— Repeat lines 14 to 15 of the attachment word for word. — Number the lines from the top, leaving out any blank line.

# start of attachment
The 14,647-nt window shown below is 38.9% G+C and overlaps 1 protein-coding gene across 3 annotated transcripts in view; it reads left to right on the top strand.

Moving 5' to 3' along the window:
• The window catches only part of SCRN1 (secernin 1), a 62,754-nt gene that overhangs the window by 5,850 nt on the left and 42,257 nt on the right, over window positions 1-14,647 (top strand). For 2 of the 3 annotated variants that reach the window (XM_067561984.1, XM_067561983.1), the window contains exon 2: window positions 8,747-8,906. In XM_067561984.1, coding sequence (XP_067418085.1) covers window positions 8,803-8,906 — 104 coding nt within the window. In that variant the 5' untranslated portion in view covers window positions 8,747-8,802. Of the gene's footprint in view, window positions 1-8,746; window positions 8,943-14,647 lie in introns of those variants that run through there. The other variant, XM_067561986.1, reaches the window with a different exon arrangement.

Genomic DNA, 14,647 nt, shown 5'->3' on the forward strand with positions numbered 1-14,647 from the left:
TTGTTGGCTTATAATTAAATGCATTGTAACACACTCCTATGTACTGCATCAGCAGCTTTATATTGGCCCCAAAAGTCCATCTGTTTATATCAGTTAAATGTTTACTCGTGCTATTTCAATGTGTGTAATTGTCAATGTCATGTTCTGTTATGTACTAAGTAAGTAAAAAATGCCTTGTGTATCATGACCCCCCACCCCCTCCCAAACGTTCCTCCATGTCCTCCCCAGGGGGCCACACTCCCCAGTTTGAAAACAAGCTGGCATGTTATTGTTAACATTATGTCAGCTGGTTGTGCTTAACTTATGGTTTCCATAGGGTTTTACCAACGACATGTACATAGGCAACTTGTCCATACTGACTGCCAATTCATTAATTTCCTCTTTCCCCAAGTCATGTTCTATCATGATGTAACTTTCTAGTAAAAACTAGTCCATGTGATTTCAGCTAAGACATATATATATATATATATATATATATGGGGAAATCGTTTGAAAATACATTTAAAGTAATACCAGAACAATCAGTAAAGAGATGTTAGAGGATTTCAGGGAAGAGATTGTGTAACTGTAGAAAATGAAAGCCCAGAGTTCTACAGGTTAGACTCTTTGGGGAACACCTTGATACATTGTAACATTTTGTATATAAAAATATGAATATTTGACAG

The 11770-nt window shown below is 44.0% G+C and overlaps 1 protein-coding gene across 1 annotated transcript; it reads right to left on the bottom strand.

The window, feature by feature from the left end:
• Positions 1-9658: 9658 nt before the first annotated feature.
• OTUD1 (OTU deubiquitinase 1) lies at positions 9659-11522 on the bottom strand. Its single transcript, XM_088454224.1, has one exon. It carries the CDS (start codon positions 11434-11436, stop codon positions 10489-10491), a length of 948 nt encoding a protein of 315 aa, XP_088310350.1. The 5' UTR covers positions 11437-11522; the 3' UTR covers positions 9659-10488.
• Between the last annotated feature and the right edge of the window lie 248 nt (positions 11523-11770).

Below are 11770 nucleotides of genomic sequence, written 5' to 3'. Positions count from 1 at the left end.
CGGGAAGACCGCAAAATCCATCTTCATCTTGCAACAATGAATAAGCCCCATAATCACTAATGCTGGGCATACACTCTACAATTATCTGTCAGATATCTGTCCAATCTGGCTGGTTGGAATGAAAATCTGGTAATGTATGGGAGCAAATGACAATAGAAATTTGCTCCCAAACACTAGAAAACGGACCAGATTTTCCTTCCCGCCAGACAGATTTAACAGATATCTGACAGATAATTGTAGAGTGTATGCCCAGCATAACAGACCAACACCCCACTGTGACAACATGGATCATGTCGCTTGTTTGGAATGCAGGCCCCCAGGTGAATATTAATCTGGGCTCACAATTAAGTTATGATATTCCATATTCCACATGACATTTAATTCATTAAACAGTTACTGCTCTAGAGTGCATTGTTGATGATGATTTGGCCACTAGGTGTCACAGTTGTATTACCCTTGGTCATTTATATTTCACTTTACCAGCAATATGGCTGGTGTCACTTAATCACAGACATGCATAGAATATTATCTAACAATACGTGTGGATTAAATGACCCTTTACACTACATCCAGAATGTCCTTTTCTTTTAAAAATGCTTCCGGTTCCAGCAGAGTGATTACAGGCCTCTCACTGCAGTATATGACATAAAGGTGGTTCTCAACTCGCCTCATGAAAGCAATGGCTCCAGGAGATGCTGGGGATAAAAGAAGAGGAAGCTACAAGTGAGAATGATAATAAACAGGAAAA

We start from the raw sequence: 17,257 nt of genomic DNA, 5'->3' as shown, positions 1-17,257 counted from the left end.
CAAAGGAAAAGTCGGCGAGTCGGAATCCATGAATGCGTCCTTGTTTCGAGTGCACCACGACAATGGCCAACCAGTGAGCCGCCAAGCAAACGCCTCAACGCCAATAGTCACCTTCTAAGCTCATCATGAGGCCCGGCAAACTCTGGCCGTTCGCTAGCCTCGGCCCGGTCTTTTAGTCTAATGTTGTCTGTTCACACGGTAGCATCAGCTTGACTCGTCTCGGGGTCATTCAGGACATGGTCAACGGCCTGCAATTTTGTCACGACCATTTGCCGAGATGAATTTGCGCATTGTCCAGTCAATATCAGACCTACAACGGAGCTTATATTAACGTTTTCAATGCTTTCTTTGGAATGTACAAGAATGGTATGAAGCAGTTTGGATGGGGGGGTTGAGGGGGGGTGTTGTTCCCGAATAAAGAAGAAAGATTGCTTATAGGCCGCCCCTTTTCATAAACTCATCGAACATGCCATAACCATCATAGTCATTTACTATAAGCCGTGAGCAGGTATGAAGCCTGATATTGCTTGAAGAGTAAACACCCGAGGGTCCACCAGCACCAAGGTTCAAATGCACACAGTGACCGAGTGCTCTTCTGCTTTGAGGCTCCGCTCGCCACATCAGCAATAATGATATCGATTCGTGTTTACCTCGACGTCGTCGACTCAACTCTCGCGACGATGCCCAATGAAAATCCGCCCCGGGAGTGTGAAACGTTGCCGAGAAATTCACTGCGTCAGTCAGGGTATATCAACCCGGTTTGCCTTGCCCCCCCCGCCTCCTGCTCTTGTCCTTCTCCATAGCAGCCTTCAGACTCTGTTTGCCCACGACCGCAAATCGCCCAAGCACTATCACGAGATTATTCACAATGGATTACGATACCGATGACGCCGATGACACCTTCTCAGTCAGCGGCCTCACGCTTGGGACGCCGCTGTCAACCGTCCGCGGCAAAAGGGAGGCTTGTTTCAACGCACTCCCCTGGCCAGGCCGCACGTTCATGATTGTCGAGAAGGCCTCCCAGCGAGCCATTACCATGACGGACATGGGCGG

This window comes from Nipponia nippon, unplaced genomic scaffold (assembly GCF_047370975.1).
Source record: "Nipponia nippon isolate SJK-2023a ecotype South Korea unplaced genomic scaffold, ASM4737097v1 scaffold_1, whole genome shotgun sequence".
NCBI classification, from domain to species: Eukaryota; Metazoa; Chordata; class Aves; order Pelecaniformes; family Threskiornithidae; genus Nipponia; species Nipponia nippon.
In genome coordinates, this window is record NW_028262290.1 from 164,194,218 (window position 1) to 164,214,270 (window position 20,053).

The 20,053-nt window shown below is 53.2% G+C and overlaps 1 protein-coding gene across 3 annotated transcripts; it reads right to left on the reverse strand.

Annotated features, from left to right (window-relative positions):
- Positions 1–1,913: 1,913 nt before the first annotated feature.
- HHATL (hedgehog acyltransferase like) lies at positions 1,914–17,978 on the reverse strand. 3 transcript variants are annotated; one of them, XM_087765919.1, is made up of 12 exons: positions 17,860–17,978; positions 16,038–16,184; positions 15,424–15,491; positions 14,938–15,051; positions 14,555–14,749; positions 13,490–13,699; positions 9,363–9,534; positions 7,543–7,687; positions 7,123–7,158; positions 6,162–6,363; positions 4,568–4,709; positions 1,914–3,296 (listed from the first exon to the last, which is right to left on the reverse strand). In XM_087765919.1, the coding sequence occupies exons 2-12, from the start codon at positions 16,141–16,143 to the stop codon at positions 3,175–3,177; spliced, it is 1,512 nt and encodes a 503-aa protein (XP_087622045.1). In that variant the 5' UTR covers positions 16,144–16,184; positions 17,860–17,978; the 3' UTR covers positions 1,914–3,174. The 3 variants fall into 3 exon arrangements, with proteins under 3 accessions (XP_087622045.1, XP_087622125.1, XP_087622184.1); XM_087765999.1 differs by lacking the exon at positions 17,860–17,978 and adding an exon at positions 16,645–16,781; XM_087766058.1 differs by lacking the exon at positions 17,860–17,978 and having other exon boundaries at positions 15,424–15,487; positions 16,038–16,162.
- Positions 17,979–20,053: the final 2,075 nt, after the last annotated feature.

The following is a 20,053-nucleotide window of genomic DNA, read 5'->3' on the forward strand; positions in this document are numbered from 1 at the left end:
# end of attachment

CAAAGGAAAAGTCGGCGAGTCGGAATCCATGAATGCGTCCTTGTTTCGAGTGCACCACGACAATGGCCAACCAGTGAGCCGCCAAGCAAACGCCTCAACGCCAATAGTCACCTTCTAAGCTCATCATGAGGCCCGGCAAACTCTGGCCGTTCGCTAGCCTCGGCCCGGTCTTTTAGTCTAATGTTGTCTGTTCACACGGTAGCATCAGCTTGACTCGTCTCGGGGTCATTCAGGACATGGTCAACGGCCTGCAATTTTGTCACGACCATTTGCCGAGATGAATTTGCGCATTGTCCAGTCAATATCAGACCTACAACGGAGCTTATATTAACGTTTTCAATGCTTTCTTTGGAATGTACAAGAATGGTATGAAGCAGTTTGGATGGGGGGGTTGAGGGGGGGTGTTGTTCCCGAATAAAGAAGAAAGATTGCTTATAGGCCGCCCCTTTTCATAAACTCATCGAACATGCCATAACCATCATAGTCATTTACTATAAGCCGTGAGCAGGTATGAAGCCTGATATTGCTTGAAGAGTAAACACCCGAGGGTCCACCAGCACCAAGGTTCAAATGCACACAGTGACCGAGTGCTCTTCTGCTTTGAGGCTCCGCTCGCCACATCAGCAATAATGATATCGATTCGTGTTTACCTCGACGTCGTCGACTCAACTCTCGCGACGATGCCCAATGAAAATCCGCCCCGGGAGTGTGAAACGTTGCCGAGAAATTCACTGCGTCAGTCAGGGTATATCAACCCGGTTTGCCTTGCCCCCCCCGCCTCCTGCTCTTGTCCTTCTCCATAGCAGCCTTCAGACTCTGTTTGCCCACGACCGCAAATCGCCCAAGCACTATCACGAGATTATTCACAATGGATTACGATACCGATGACGCCGATGACACCTTCTCAGTCAGCGGCCTCACGCTTGGGACGCCGCTGTCAACCGTCCGCGGCAAAAGGGAGGCTTGTTTCAACGCACTCCCCTGGCCAGGCCGCACGTTCATGATTGTCGAGAAGGCCTCCCAGCGAGCCATTACCATGACGGACATGGGCGG

This window comes from Nipponia nippon, unplaced genomic scaffold (assembly GCF_047370975.1).